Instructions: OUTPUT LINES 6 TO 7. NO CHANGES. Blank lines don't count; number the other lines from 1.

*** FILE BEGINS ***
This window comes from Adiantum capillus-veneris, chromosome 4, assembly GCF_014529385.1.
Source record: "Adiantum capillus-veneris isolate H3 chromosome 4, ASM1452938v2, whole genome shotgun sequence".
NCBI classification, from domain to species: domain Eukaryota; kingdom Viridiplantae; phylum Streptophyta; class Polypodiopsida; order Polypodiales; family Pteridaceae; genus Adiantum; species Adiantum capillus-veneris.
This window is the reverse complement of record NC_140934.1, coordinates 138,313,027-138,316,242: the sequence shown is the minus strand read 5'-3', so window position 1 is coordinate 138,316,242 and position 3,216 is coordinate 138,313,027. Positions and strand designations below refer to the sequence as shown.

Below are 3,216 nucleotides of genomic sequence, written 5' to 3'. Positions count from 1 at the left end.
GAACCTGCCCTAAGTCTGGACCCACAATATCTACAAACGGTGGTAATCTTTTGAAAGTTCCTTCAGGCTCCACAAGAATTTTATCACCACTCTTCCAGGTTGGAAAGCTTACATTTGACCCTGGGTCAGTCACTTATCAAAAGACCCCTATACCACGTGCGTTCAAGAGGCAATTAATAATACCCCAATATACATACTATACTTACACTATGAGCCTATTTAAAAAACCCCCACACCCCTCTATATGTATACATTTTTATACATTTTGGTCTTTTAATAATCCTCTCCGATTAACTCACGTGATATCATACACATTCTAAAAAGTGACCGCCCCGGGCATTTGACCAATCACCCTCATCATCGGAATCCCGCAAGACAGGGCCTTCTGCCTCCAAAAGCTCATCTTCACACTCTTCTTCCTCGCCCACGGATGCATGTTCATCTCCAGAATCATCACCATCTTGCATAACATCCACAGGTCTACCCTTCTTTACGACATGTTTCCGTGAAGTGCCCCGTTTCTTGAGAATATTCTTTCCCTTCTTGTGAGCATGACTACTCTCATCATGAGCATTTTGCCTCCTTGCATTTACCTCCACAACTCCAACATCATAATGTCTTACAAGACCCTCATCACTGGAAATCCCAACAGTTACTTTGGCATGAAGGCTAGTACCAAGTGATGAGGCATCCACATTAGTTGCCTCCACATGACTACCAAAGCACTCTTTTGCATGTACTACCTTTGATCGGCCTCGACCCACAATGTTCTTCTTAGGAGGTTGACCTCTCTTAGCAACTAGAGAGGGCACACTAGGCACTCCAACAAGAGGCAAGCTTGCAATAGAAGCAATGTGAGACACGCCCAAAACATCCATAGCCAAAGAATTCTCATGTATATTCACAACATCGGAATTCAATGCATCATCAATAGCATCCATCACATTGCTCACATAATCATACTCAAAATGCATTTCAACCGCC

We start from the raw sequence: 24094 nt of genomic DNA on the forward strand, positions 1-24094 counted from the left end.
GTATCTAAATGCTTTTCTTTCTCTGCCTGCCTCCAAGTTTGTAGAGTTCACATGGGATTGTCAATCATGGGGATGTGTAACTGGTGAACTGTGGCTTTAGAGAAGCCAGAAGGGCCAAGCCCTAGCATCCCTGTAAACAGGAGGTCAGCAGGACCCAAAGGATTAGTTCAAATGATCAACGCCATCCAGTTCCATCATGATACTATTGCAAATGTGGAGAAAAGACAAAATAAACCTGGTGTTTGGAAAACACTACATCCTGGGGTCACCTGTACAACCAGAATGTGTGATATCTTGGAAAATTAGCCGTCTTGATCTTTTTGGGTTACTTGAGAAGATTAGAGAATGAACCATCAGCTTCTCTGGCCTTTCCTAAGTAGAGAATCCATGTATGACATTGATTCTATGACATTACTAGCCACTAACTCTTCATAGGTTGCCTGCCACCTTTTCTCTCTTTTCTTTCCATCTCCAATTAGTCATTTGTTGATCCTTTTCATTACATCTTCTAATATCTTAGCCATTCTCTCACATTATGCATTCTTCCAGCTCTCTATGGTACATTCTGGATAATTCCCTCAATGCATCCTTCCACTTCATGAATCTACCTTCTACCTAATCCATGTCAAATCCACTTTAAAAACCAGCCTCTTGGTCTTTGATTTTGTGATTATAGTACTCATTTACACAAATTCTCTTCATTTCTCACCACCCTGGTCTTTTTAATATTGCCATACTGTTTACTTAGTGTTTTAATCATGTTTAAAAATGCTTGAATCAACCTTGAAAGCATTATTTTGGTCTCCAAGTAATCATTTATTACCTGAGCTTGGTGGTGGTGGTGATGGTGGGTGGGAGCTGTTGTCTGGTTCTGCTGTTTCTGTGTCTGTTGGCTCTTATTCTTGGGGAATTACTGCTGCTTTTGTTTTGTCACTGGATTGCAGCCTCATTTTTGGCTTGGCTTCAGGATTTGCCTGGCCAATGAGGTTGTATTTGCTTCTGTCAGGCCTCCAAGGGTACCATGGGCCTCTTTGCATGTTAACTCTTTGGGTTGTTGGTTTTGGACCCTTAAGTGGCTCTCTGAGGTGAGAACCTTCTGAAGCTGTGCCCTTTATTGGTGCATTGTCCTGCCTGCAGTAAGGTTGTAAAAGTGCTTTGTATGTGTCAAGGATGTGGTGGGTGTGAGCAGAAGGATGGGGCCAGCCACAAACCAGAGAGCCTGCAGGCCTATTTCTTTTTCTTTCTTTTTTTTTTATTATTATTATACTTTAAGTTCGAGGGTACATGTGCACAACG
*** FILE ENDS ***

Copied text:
GAACCTGCCCTAAGTCTGGACCCACAATATCTACAAACGGTGGTAATCTTTTGAAAGTTCCTTCAGGCTCCACAAGAATTTTATCACCACTCTTCCAGGTTGGAAAGCTTACATTTGACCCTGGGTCAGTCACTTATCAAAAGACCCCTATACCACGTGCGTTCAAGAGGCAATTAATAATACCCCAATATACATACTATACTTACACTATGAGCCTATTTAAAAAACCCCCACACCCCTCTATATGTATACATTTTTATACATTTTGGTCTTTTAATAATCCTCTCCGATTAACTCACGTGATATCATACACATTCTAAAAAGTGACCGCCCCGGGCATTTGACCAATCACCCTCATCATCGGAATCCCGCAAGACAGGGCCTTCTGCCTCCAAAAGCTCATCTTCACACTCTTCTTCCTCGCCCACGGATGCATGTTCATCTCCAGAATCATCACCATCTTGCATAACATCCACAGGTCTACCCTTCTTTACGACATGTTTCCGTGAAGTGCCCCGTTTCTTGAGAATATTCTTTCCCTTCTTGTGAGCATGACTACTCTCATCATGAGCATTTTGCCTCCTTGCATTTACCTCCACAACTCCAACATCATAATGTCTTACAAGACCCTCATCACTGGAAATCCCAACAGTTACTTTGGCATGAAGGCTAGTACCAAGTGATGAGGCATCCACATTAGTTGCCTCCACATGACTACCAAAGCACTCTTTTGCATGTACTACCTTTGATCGGCCTCGACCCACAATGTTCTTCTTAGGAGGTTGACCTCTCTTAGCAACTAGAGAGGGCACACTAGGCACTCCAACAAGAGGCAAGCTTGCAATAGAAGCAATGTGAGACACGCCCAAAACATCCATAGCCAAAGAATTCTCATGTATATTCACAACATCGGAATTCAATGCATCATCAATAGCATCCATCACATTGCTCACATAATCATACTCAAAATGCATTTCAACCGCC

We start from the raw sequence: 24094 nt of genomic DNA on the forward strand, positions 1-24094 counted from the left end.